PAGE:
The late Murray Rothbard made the case for repudiating sovereign debt as follows:

Public creditors are willing to hand over money to the government now in order to receive a share of tax loot in the future. This is the opposite of a free market, or a genuinely voluntary transaction. Both parties are immorally contracting to participate in the violation of the property rights of citizens in the future. Both parties, therefore, are making agreements about other people's property, and both deserve the back of our hand.

http://www.lewrockwell.com/rothbard/rothbard190.html

How do you spell relief? D-E-F-A-U-L-T.

 

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Re: Greece: 'We don't need no stinkin' restructuring'

These flipping morons have to be tripping on acid: 135% debt:GED caused a debt crisis so 150% debt:GDP is going to fix it? The precedent has been set, next up Portugal, Spain & Italy. Then the US.

Every Fiat currency is now a marked man. 

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Re: Greece: 'We don't need no stinkin' restructuring'

One more to the mix. Greece will default. More on Goldman Sachs.

http://www.kingworldnews.com/kingworldnews/Broadcast/Entries/2010/5/1_Bi...

 

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Re: Greece: 'We don't need no stinkin' restructuring'

These flipping morons have to be tripping on acid: 135% debt:GED caused a debt crisis so 150% debt:GDP is going to fix it? The precedent has been set, next up Portugal, Spain & Italy. Then the US.

Every Fiat currency is now a marked man. 

LOL Davos.....drugs do the darnest things....

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Re: Greece: 'We don't need no stinkin' restructuring'

Tuesday morning ... Bloomberg reports:

The euro weakened on growing concern that the Greek bailout won’t end Europe’s debt crisis. The Stoxx Europe 600 index slumped 0.9 percent as all 18 western European markets declined apart from Denmark. Spain’s IBEX 35 tumbled 2.8 percent.

Greek bonds fell for the first time in four days, with the yield on the government’s 10-year bond rising 5 basis points to 9 percent. Investors demanded an extra 550 basis points to hold Greek 10-year bonds instead of benchmark German bunds, up from 544 basis points yesterday. Credit-default swaps on Greek debt rose 28.5 basis points to 675, according to CMA DataVision prices.

http://www.bloomberg.com/apps/news?pid=20601087&sid=a__80.nt0Md8&pos=1

The bailout is not working. Europe has a permanent 'deconvergence trade' on its hands, with southern Europe facing higher yields and credit spreads. This spells doom for the euro, because the ECB can't continue stuffing its balance sheet with sovereign junk bonds -- as it's already agreed to do in the special case of Greece.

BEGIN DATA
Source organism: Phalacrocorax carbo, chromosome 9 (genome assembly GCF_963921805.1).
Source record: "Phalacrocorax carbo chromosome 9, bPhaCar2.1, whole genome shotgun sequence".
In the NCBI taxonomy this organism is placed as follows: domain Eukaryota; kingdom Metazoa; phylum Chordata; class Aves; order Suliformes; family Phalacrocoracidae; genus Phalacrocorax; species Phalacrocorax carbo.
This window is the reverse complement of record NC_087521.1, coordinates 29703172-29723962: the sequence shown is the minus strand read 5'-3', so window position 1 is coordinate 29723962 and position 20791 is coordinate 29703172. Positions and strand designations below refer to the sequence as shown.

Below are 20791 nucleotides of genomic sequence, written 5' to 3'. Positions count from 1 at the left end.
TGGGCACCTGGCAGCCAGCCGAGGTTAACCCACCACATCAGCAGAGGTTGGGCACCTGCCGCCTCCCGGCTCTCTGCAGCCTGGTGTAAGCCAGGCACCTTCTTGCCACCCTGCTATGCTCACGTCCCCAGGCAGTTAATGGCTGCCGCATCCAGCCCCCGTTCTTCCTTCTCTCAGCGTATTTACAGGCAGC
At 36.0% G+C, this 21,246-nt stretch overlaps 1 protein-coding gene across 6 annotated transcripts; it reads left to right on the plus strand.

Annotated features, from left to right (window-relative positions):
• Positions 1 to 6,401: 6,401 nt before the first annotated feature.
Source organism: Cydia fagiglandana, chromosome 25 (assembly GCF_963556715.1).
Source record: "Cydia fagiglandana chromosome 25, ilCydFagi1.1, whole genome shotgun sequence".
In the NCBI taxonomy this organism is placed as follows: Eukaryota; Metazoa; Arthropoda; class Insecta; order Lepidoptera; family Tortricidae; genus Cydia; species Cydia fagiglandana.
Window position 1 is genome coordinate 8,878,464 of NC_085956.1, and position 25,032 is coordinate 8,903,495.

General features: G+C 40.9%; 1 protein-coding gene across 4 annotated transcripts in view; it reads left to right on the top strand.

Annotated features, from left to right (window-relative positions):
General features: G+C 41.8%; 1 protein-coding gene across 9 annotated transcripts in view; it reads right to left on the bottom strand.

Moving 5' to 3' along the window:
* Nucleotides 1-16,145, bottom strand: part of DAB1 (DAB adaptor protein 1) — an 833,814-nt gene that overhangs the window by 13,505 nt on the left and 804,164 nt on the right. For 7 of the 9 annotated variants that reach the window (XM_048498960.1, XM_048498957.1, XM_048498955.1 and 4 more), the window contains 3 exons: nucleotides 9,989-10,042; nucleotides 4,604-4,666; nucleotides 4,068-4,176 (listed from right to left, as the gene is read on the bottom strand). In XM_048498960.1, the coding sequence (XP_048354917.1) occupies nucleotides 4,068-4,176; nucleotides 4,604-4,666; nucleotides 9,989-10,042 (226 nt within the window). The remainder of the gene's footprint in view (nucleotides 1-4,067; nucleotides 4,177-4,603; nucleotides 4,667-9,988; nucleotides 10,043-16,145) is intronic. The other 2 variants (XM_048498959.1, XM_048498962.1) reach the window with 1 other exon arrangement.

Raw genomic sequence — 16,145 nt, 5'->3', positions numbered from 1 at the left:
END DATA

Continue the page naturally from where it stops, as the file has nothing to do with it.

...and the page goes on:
Although the German public seems to regard it as a gift, the proposed bailout in fact is a hopeless attempt to squeeze blood from a stone in order to indirectly bail out French and German banks. Bad idea! Greece should restructure and devalue, while France and Germany recapitalise their banks directly, at lower cost than a failed Greek bailout.

An alternate solution (you heard it here first) would be for Germany to leave the euro and go back on the Deutschmark. Without its anti-inflationary industrial heartland, the euro would devalue, acquiring more of a 'Club Med' tone to the short-term benefit of its southern members, including Portugal, Spain, Italy and Greece.

In any case, conventional thinking on a gargantuan scale will only produce a more spectacular train wreck. Mr. Trichet -- you're the Greenspan of Europe! And that ain't a compliment, dude.

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Re: Greece: 'We don't need no stinkin' restructuring'

Here's some more 'out of the box' thinking on Greece:

'Greece can successfully issue and place new debt at low interest rates. The trick is to insert a provision stating that in the event of default, the bearer on demand can use those defaulted securities to pay Greek government taxes. This makes it immediately obvious to investors that those new securities are ‘money good’ and will ultimately redeem for face value for as long as the Greek government levies and enforces taxes. This would not only allow Greece to fund itself at low interest rates, but it would also serve as an example for the rest of the euro zone, and thereby ease the funding pressures on the entire region.'

http://www.nakedcapitalism.com/

 

 

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Re: Greece: 'We don't need no stinkin' restructuring'